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Geriatrician


Description

No one would ever question a new mother's decision to carefully select a pediatrician for her infant. So, why should a geriatrician be any less important? People at all stages of their lives need special care and treatment that caters specifically to their age group. A geriatrician is a physician who specializes in the examination, diagnosis and treatment of older adults and the problems specific to the aging process.

As our population continues to age and the baby boomer generation begins to creep into their elder years, the need for geriatricians will skyrocket. Most geriatricians are drawn to field due to a love and respect for elders. It can be a very emotional area of medicine to practice since most patients are getting closer to the end of their lives, and are continually developing new problems. Also, those who slowly lose their mental faculties to diseases like dementia and Alzheimer's, slowly forget who their doctors even are.

Geriatricians focus both on diagnosis and treatment, and the entire person in the aging process. They seek to improve a patient's overall quality of life and level of function rather than seeking definitive cures. Geriatricians are experts in caring for specific health problems seen most often in older people, such as incontinence, dementia, depression, Alzheimer's, loss of hearing, falls, osteoporosis and other age-related conditions. They are also sensitive to and understand how medications and dosages may be different for the older patient.

Geriatric medicine promotes wellness and preventive care with an emphasis on care management that helps patients maintain their independence. They tend to have an interdisciplinary approach to medicine and work with a coordinated team of nurses, geriatric psychiatrists, physician assistants, pharmacists and other health care professionals.

Some geriatricians focus on trying to get patients off so many medications. However, by the time most patients see a specialized geriatrician, they could already easily be on 10 to 20 different medications, all interacting with each other. Geriatricians order laboratory tests, x-rays and other diagnostic procedures and prescribe medication and treatment or refer patients for surgery if necessary.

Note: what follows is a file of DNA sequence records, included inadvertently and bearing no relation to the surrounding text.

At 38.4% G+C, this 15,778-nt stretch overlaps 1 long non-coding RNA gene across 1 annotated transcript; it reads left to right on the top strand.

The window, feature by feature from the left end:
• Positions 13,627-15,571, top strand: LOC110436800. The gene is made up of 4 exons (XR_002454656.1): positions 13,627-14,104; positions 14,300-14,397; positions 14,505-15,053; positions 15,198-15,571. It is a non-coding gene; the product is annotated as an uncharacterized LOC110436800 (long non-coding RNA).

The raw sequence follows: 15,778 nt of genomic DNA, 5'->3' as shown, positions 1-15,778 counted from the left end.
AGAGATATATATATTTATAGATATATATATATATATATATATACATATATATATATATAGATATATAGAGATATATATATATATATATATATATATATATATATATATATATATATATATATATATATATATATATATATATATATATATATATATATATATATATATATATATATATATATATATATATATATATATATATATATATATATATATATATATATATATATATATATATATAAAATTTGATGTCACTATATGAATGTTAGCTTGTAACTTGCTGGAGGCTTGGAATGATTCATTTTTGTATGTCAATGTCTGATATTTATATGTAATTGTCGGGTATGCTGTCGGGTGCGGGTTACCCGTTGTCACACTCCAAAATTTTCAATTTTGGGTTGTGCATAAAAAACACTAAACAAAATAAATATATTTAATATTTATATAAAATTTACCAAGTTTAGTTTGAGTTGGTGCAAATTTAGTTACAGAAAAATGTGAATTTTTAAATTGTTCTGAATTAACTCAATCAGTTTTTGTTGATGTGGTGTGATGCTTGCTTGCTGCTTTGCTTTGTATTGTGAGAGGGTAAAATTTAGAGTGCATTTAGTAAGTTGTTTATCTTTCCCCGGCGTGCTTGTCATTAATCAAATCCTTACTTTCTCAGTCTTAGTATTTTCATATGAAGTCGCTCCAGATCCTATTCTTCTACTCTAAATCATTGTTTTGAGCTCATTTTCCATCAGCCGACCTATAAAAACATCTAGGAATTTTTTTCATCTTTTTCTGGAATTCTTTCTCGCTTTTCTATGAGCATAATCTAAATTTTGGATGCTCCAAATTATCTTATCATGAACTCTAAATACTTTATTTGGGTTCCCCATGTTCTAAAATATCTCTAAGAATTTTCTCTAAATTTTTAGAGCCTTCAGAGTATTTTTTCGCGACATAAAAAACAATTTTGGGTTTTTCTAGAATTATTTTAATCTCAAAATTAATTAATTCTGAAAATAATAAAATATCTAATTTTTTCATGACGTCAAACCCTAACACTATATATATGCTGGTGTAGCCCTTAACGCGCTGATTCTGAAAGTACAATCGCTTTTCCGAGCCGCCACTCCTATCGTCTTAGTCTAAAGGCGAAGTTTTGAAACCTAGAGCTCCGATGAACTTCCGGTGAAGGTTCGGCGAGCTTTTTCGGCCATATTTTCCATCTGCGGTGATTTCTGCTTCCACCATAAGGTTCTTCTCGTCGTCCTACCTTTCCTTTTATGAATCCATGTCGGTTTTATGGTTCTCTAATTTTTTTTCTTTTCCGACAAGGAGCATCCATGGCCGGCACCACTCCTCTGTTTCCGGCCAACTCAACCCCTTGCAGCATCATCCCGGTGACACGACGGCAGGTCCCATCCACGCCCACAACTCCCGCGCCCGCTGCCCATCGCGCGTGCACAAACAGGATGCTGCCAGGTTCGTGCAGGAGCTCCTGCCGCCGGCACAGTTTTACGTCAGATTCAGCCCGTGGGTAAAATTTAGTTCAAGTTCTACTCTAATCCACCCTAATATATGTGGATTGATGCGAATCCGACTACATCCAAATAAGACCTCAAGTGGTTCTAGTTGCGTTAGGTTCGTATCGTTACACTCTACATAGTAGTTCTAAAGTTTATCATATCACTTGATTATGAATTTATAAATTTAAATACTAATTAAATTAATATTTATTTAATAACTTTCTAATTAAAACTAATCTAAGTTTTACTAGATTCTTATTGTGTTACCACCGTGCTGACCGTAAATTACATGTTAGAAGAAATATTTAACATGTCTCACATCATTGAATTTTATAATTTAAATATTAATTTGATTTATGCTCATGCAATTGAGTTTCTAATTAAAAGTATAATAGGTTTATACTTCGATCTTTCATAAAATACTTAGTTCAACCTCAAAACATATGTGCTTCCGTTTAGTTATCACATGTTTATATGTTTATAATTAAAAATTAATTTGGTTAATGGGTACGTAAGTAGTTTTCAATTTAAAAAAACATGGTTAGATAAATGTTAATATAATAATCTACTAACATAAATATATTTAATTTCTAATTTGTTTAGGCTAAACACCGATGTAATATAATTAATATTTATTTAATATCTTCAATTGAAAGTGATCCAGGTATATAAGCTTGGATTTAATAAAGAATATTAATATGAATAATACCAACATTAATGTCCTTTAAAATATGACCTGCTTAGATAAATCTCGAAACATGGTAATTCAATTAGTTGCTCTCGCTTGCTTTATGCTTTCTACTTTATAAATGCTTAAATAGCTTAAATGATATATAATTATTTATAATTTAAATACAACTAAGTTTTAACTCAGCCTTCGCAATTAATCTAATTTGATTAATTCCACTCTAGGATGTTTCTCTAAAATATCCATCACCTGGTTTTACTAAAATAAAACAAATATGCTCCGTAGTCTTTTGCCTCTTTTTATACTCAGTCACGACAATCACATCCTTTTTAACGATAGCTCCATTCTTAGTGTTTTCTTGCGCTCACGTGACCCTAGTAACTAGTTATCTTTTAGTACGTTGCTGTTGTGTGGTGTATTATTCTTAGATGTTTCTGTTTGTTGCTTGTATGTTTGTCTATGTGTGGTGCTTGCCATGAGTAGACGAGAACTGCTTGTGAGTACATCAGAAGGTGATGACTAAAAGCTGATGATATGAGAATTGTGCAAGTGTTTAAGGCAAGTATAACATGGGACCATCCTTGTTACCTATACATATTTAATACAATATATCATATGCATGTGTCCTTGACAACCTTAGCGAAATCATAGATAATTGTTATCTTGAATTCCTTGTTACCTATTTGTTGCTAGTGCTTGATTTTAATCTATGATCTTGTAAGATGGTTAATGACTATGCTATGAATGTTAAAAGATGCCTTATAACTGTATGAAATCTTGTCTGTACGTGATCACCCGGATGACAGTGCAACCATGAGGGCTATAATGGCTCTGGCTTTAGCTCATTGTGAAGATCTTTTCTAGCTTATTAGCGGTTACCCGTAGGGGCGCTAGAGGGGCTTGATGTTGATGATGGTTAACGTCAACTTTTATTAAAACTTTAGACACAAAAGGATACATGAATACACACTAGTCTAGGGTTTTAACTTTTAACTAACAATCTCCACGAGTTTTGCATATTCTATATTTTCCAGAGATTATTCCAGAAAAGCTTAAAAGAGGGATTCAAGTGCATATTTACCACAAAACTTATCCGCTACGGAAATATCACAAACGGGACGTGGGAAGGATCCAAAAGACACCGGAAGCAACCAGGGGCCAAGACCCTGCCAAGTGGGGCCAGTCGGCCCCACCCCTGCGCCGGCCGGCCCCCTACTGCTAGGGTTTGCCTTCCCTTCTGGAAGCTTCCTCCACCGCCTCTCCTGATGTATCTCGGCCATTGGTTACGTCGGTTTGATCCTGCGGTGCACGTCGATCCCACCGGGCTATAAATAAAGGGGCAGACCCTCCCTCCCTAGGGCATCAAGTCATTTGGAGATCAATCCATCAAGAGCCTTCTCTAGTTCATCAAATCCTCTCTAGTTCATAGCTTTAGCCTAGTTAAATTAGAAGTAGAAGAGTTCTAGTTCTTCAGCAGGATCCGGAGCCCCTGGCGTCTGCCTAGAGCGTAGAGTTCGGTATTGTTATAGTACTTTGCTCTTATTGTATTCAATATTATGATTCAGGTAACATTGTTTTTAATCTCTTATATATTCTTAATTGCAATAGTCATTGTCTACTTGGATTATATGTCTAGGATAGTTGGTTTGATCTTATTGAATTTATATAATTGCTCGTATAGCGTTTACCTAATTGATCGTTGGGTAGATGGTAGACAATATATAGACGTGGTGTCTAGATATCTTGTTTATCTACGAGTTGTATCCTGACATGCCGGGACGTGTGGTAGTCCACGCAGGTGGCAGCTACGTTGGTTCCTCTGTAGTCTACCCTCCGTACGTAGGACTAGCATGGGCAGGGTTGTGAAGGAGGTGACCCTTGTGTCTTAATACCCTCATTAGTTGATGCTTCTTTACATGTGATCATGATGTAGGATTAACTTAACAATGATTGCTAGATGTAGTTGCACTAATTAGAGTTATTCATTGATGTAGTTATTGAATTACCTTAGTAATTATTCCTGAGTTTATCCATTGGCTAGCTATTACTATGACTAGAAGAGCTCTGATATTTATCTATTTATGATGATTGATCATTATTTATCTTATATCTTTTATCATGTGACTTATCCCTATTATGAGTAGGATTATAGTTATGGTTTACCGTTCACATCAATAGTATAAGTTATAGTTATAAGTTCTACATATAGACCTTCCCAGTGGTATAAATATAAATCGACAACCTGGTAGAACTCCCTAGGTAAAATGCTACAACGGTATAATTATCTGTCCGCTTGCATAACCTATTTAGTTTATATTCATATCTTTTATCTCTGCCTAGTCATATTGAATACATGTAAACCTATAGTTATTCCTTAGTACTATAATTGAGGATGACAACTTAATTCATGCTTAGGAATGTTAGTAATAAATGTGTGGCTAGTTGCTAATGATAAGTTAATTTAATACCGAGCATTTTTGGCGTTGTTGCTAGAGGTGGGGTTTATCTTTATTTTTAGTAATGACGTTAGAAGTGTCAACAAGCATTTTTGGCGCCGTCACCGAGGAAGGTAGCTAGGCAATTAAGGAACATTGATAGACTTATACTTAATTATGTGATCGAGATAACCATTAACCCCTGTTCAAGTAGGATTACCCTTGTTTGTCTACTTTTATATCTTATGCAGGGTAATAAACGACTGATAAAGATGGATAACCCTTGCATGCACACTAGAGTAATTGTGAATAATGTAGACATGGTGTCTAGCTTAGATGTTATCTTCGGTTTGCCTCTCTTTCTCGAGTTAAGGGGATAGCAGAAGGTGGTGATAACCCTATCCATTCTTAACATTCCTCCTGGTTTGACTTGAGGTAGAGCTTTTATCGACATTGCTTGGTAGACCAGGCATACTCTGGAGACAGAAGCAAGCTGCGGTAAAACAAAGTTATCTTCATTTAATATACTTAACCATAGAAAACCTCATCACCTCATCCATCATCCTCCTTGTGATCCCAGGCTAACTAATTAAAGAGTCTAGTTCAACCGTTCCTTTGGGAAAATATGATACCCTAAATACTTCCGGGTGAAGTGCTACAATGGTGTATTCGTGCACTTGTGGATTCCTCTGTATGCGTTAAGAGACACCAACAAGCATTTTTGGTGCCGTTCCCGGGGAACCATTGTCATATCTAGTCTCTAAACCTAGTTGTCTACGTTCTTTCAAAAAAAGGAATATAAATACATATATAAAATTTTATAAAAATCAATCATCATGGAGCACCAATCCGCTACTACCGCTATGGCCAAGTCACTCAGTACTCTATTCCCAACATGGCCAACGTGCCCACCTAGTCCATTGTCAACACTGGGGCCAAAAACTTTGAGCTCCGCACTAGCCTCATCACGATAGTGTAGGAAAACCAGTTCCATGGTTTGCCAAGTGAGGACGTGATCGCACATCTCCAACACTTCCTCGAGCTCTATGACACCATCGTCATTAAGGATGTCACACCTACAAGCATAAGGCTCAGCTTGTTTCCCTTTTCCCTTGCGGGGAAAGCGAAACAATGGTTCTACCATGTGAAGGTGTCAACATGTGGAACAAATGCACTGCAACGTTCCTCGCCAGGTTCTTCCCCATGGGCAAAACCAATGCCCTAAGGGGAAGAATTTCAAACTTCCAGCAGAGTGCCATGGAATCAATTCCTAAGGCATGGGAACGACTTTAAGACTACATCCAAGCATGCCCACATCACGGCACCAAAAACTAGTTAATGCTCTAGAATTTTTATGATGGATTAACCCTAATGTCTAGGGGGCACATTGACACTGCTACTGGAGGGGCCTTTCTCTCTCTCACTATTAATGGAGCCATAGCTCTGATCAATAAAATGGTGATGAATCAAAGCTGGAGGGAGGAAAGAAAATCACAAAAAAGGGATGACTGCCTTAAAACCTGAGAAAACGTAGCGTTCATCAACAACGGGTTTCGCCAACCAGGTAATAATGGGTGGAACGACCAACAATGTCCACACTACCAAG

The geriatrician's role is rapidly expanding as a result of the growth of the elderly population. Many people do not think they are old enough to see a geriatrician. However, experts say if one shows any of the following signs, to consult with a geriatrics doctor: a decline in function, either activities of daily living or instrumental activities such cooking food, memory-loss problems, a suspicion of dementia, depression complicating medical illnesses or an interest in healthy aging.
 
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  Interests and Skills  
Geriatricians are interested in helping older people, first and foremost. Key characteristics are patience and compassion. Patience is necessary because older adults move more slowly, and they carry around a patient history spanning 80 years or so that must be carefully traversed in the interview. Also, geriatric medicine requires time to build trust with your patients to the point where they feel comfortable talking to you about sensitive issues, such as some of the psychological problems they may be having.

Geriatricians have the intellectual ability required to successfully complete the academic training and to pursue a course of lifelong learning and the stamina required to work long hours. They will need emotional strength and maturity, and passion, empathy and energy. Also, ethics is a strong point for these types of people because they have to do what is right for their patients with their best interests in mind.